Sabah mulls growing elephant food in three areas to prevent encroachment

KOTA KINABALU: The state government is mulling the idea of planting elephant food in certain protected areas to prevent them from encroaching into plantations and risk getting killed.

Deputy Chief Minister Datuk Christina Liew, who is also state Tourism, Culture and Environment Minister, said the move could possible reduce human-elephant conflict and hopefully, prevent extinction of the species in Sabah.

“Given the loss of habitat, the 2,000-odd elephants remaining in Sabah need a 'home' so that they will not encroach into oil-palm plantations and risk getting snared or shot to death,” she said in a statement on Monday (Oct 22).

Liew said the pygmy elephants are currently concentrated in three areas - Lower Kinabatangan Managed Elephant Range (MER), Tabin MER and Central Sabah MER in the Danum area.

The forests in these elephant habitat are a mix of primary and secondary forests.

“There is a pressing need to grow sufficient food for the elephants in their habitat and for a start, we will consider planting vegetation (grasses and shrubs) in the three areas,” she said.

According to Liew, the three areas would be connected at a later stage of development.

"The aim is to create a sustainable food chain within the three Managed Elephant Ranges, a new corridor of life for the elephants and avert crop damage in the oil-palm plantations and smallholdings,” she said.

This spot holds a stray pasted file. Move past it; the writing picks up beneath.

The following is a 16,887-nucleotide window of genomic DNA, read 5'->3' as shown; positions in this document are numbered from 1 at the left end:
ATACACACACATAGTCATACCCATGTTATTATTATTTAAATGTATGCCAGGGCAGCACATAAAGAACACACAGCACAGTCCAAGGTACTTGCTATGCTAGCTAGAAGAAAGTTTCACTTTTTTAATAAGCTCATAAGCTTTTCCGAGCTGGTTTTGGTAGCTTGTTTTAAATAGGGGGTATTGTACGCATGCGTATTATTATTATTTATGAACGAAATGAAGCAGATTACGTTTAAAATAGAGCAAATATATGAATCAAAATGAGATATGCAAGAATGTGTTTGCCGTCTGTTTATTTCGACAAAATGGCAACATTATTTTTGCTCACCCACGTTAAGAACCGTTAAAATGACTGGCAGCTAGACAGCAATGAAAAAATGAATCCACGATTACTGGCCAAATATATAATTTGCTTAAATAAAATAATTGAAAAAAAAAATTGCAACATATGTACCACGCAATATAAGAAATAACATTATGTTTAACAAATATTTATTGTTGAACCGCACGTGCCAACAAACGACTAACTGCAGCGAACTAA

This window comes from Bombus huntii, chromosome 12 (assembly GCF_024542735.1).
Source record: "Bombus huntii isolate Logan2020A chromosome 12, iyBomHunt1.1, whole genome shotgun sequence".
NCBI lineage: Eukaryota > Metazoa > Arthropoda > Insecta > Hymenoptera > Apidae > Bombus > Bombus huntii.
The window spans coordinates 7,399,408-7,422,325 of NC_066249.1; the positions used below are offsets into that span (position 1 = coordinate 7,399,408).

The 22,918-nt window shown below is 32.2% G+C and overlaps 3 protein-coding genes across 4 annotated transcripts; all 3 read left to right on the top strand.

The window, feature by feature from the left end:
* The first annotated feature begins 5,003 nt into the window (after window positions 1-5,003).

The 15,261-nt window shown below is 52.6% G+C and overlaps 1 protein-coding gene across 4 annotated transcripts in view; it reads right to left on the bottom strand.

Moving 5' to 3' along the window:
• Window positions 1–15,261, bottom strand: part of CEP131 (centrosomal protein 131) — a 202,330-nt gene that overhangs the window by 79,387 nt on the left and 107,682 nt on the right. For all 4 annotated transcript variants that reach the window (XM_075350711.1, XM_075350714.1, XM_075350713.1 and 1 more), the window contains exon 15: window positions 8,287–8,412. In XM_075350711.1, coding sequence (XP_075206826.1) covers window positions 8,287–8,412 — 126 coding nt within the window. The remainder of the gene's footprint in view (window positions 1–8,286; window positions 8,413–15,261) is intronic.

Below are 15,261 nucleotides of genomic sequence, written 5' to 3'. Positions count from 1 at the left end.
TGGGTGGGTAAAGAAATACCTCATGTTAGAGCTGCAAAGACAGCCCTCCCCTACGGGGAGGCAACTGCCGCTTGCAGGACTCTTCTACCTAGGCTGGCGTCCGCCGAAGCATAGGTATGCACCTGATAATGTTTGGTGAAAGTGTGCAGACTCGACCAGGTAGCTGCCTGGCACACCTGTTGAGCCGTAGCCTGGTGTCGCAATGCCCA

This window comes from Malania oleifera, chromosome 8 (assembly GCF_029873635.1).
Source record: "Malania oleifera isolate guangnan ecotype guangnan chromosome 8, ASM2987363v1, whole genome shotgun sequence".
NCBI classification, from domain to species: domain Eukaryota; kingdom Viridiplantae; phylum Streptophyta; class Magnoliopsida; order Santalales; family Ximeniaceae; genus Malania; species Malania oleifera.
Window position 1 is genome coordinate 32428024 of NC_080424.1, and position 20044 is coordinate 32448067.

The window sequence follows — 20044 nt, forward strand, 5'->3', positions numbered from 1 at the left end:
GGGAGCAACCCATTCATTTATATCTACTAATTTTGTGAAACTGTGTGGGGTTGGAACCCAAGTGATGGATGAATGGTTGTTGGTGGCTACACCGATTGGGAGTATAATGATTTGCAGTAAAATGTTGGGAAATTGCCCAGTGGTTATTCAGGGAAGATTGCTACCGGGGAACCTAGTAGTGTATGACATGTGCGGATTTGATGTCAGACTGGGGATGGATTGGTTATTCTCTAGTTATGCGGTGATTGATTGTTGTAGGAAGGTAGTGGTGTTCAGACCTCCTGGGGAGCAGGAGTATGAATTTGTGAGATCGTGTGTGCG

An adult elephant can eat 300 pounds (136kg) of food comprising grass, roots, fruits and barks a day, and drink up to 150-200 litres of water daily.

"Bornean pygmy elephants are a 'prestige' breed and are endemic to Borneo. We are intensifying our efforts to protect the elephants and prevent their extinction,” Liew said.

She also called for cooperation of plantation owners and workers in not causing any harm to the animals but to inform the relevant authorities (Sabah Wildlife Department) in the event of any encroachment.

A total of 116 elephant deaths were recorded between October 2010 and September this year.

Of the figure, 30 elephants died this year alone with the latest involving a female aged between 12 and 15 at the Gunung Rara Forest Reserve

in Tawau on Oct 18 following a fight with an elephant herd. 

The breakdown of the total number of elephant deaths is as follows : 2010 (2), 2011 (6), 2012 (5), 2013 (23), 2014 (6), 2015 (15), 2016 (20), 2017 (9) and 2018 (30).

The number of elephant deaths by district is as follows: Died in

captivity at the Lok kawi wildlife park in Penampang (2), Keningau (1), Tawau/Kalabakan (35), Lahad Datu (30), Kinabatangan (31) and Sandakan/Telupid (17).